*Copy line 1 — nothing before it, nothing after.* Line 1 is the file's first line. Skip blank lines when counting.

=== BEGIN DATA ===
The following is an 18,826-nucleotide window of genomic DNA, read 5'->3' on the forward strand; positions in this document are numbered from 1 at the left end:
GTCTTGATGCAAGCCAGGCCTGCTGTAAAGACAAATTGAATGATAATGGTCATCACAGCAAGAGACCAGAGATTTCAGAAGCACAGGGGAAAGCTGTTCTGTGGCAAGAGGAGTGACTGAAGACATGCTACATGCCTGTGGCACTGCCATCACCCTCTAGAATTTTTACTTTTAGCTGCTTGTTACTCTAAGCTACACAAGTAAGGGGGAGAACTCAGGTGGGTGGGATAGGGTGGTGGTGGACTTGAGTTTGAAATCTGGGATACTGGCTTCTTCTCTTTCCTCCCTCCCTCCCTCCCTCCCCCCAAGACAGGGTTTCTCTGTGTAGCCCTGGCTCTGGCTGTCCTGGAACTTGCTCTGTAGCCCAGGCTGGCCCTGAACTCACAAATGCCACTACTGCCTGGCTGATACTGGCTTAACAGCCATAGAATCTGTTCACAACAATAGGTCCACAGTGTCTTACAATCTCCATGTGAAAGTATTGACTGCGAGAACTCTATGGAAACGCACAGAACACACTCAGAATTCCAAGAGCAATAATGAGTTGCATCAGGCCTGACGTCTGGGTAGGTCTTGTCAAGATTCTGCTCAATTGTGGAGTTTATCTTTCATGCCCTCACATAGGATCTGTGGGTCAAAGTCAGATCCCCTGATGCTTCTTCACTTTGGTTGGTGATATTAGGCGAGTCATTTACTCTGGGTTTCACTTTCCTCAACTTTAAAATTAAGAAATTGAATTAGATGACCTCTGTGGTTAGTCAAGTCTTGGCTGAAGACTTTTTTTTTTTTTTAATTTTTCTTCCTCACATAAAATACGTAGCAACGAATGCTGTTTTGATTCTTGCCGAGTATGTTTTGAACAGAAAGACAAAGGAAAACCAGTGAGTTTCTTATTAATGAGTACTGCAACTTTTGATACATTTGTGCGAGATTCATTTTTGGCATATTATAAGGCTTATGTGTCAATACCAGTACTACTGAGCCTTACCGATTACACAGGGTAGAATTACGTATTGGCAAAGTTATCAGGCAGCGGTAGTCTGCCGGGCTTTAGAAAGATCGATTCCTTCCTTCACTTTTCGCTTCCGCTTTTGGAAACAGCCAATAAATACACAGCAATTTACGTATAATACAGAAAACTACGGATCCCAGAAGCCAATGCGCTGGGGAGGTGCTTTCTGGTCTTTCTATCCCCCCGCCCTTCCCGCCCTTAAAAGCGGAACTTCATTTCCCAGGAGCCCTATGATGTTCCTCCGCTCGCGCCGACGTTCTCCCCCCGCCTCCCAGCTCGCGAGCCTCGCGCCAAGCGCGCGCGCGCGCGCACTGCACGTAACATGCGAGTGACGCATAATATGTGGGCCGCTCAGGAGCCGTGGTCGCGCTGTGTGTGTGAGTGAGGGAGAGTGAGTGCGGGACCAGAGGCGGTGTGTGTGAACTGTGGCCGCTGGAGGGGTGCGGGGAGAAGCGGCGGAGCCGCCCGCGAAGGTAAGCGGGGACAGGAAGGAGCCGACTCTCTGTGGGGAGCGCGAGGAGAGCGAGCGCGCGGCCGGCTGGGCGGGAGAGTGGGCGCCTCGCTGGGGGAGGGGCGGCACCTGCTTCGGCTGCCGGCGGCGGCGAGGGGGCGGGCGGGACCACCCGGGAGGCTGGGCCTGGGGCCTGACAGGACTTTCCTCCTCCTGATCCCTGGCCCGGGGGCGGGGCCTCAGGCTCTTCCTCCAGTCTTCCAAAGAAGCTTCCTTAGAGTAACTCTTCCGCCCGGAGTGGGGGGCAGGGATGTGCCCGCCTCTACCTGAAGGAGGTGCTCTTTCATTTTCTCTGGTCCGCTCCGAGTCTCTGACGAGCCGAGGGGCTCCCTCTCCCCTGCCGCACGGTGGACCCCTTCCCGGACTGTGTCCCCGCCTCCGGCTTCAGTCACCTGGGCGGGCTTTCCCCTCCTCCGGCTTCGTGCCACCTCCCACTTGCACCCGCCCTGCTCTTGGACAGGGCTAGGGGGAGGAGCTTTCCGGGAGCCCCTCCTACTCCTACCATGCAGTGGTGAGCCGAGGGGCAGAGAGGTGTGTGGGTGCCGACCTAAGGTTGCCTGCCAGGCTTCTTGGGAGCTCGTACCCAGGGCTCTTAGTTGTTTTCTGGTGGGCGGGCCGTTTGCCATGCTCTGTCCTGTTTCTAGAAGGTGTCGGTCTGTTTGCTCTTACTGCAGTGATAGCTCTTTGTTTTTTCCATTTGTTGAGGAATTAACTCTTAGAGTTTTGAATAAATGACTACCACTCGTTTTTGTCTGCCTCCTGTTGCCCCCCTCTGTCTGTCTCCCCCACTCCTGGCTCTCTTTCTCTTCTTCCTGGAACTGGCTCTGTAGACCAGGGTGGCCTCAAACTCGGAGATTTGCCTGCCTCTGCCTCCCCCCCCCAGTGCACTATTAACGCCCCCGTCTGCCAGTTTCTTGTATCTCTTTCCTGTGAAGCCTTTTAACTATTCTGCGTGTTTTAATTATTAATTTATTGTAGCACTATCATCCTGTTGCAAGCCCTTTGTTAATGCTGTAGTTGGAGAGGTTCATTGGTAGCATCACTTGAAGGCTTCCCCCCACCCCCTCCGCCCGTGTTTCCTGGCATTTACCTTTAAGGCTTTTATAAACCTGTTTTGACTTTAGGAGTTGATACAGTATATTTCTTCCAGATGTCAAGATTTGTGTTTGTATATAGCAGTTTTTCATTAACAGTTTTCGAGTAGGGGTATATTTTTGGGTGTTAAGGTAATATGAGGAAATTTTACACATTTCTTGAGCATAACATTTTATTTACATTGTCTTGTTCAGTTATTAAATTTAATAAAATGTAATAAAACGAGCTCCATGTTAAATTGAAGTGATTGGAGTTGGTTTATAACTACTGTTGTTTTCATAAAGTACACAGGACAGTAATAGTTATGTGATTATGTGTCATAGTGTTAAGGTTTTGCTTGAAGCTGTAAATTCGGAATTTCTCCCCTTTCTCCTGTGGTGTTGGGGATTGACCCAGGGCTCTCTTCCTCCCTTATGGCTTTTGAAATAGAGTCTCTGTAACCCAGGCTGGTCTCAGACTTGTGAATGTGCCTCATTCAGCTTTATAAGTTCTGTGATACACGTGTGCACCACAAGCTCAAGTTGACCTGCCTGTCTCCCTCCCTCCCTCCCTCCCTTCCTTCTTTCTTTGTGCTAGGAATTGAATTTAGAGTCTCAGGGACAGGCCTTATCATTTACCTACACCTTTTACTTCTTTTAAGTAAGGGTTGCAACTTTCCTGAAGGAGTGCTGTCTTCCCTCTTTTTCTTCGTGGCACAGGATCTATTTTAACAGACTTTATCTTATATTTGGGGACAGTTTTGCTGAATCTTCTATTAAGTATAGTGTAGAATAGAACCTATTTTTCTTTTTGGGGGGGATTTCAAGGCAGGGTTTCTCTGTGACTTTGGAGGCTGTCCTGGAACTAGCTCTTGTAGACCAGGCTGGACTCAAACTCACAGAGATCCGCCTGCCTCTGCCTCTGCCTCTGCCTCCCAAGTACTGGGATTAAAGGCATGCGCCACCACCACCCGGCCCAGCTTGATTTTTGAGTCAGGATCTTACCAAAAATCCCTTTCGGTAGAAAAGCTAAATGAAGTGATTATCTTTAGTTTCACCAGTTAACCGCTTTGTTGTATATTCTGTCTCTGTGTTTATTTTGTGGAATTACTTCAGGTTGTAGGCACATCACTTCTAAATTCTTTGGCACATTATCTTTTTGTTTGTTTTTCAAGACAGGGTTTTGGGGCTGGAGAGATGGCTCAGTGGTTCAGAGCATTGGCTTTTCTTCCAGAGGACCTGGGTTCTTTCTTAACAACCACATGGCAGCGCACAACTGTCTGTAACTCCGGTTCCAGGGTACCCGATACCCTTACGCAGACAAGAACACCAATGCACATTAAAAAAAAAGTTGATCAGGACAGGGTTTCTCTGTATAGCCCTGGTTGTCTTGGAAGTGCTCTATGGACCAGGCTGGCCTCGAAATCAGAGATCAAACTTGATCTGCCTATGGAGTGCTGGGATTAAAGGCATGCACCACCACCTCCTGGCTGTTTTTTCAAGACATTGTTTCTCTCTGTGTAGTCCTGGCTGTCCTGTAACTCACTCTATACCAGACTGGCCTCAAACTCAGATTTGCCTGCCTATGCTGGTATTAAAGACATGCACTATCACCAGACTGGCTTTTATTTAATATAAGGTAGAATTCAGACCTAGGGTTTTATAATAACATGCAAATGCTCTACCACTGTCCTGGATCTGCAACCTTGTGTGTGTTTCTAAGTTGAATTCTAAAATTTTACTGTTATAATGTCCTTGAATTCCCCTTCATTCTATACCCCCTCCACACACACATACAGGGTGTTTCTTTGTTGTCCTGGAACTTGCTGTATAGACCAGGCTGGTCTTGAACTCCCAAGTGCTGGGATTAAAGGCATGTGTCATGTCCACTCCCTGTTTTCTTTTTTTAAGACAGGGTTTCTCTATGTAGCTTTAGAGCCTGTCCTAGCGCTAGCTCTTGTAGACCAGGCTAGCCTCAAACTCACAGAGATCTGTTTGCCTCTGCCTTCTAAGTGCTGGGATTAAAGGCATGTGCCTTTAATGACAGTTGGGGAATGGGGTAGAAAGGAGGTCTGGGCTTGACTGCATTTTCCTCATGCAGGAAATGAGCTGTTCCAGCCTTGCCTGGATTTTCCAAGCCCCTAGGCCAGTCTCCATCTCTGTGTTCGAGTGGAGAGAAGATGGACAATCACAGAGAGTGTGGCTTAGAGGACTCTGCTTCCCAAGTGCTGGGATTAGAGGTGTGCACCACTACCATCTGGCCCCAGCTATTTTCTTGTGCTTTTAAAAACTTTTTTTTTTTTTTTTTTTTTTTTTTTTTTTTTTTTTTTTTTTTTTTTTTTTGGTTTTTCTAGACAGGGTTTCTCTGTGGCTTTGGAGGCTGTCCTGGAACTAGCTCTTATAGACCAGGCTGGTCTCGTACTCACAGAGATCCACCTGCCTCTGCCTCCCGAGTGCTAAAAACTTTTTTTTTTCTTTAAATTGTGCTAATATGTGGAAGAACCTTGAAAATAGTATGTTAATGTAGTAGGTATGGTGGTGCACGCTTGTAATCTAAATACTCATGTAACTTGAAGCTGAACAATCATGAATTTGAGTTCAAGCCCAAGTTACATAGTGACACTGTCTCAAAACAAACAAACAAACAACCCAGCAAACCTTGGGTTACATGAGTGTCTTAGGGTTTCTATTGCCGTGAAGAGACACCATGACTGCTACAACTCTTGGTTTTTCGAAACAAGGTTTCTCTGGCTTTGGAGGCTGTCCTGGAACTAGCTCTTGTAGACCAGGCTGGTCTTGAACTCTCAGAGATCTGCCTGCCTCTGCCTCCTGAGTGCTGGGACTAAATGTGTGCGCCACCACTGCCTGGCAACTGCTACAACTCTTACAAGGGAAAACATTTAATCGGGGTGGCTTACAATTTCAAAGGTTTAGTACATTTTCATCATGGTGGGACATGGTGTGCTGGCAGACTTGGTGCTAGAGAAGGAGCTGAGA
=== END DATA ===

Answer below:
The following is an 18,826-nucleotide window of genomic DNA, read 5'->3' on the forward strand; positions in this document are numbered from 1 at the left end: